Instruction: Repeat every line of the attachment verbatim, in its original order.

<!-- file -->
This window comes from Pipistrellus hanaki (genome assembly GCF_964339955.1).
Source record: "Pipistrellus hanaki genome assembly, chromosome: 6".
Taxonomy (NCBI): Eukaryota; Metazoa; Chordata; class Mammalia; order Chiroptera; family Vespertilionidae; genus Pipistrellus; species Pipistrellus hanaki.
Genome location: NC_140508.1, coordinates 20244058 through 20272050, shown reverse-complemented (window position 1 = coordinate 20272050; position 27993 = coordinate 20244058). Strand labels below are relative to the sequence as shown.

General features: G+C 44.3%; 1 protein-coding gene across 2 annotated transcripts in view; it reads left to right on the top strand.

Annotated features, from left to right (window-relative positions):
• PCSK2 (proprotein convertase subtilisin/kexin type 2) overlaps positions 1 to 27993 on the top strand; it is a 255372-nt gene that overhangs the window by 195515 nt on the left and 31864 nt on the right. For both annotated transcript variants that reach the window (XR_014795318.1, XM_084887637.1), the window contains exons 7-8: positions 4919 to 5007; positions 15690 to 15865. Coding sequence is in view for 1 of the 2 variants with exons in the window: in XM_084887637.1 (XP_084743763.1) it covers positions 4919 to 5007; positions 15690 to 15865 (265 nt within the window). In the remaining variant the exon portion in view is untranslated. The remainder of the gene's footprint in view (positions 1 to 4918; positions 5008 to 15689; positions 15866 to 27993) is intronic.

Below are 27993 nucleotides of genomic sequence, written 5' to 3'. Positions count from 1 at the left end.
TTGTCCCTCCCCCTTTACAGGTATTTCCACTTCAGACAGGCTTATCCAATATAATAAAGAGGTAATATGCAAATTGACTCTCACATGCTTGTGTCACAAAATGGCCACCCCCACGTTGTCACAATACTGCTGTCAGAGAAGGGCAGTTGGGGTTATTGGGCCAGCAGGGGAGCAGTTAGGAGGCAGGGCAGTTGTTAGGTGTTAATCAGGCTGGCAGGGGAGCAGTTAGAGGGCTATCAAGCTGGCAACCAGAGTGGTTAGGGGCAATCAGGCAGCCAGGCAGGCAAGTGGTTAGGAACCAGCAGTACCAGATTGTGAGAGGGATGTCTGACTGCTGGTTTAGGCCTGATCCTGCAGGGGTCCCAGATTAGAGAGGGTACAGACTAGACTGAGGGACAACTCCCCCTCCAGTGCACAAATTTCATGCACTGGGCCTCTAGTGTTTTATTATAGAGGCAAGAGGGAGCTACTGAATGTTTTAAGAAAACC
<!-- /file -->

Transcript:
This window comes from Pipistrellus hanaki (genome assembly GCF_964339955.1).
Source record: "Pipistrellus hanaki genome assembly, chromosome: 6".
Taxonomy (NCBI): Eukaryota; Metazoa; Chordata; class Mammalia; order Chiroptera; family Vespertilionidae; genus Pipistrellus; species Pipistrellus hanaki.
Genome location: NC_140508.1, coordinates 20244058 through 20272050, shown reverse-complemented (window position 1 = coordinate 20272050; position 27993 = coordinate 20244058). Strand labels below are relative to the sequence as shown.

General features: G+C 44.3%; 1 protein-coding gene across 2 annotated transcripts in view; it reads left to right on the top strand.

Annotated features, from left to right (window-relative positions):
• PCSK2 (proprotein convertase subtilisin/kexin type 2) overlaps positions 1 to 27993 on the top strand; it is a 255372-nt gene that overhangs the window by 195515 nt on the left and 31864 nt on the right. For both annotated transcript variants that reach the window (XR_014795318.1, XM_084887637.1), the window contains exons 7-8: positions 4919 to 5007; positions 15690 to 15865. Coding sequence is in view for 1 of the 2 variants with exons in the window: in XM_084887637.1 (XP_084743763.1) it covers positions 4919 to 5007; positions 15690 to 15865 (265 nt within the window). In the remaining variant the exon portion in view is untranslated. The remainder of the gene's footprint in view (positions 1 to 4918; positions 5008 to 15689; positions 15866 to 27993) is intronic.

Below are 27993 nucleotides of genomic sequence, written 5' to 3'. Positions count from 1 at the left end.
TTGTCCCTCCCCCTTTACAGGTATTTCCACTTCAGACAGGCTTATCCAATATAATAAAGAGGTAATATGCAAATTGACTCTCACATGCTTGTGTCACAAAATGGCCACCCCCACGTTGTCACAATACTGCTGTCAGAGAAGGGCAGTTGGGGTTATTGGGCCAGCAGGGGAGCAGTTAGGAGGCAGGGCAGTTGTTAGGTGTTAATCAGGCTGGCAGGGGAGCAGTTAGAGGGCTATCAAGCTGGCAACCAGAGTGGTTAGGGGCAATCAGGCAGCCAGGCAGGCAAGTGGTTAGGAACCAGCAGTACCAGATTGTGAGAGGGATGTCTGACTGCTGGTTTAGGCCTGATCCTGCAGGGGTCCCAGATTAGAGAGGGTACAGACTAGACTGAGGGACAACTCCCCCTCCAGTGCACAAATTTCATGCACTGGGCCTCTAGTGTTTTATTATAGAGGCAAGAGGGAGCTACTGAATGTTTTAAGAAAACC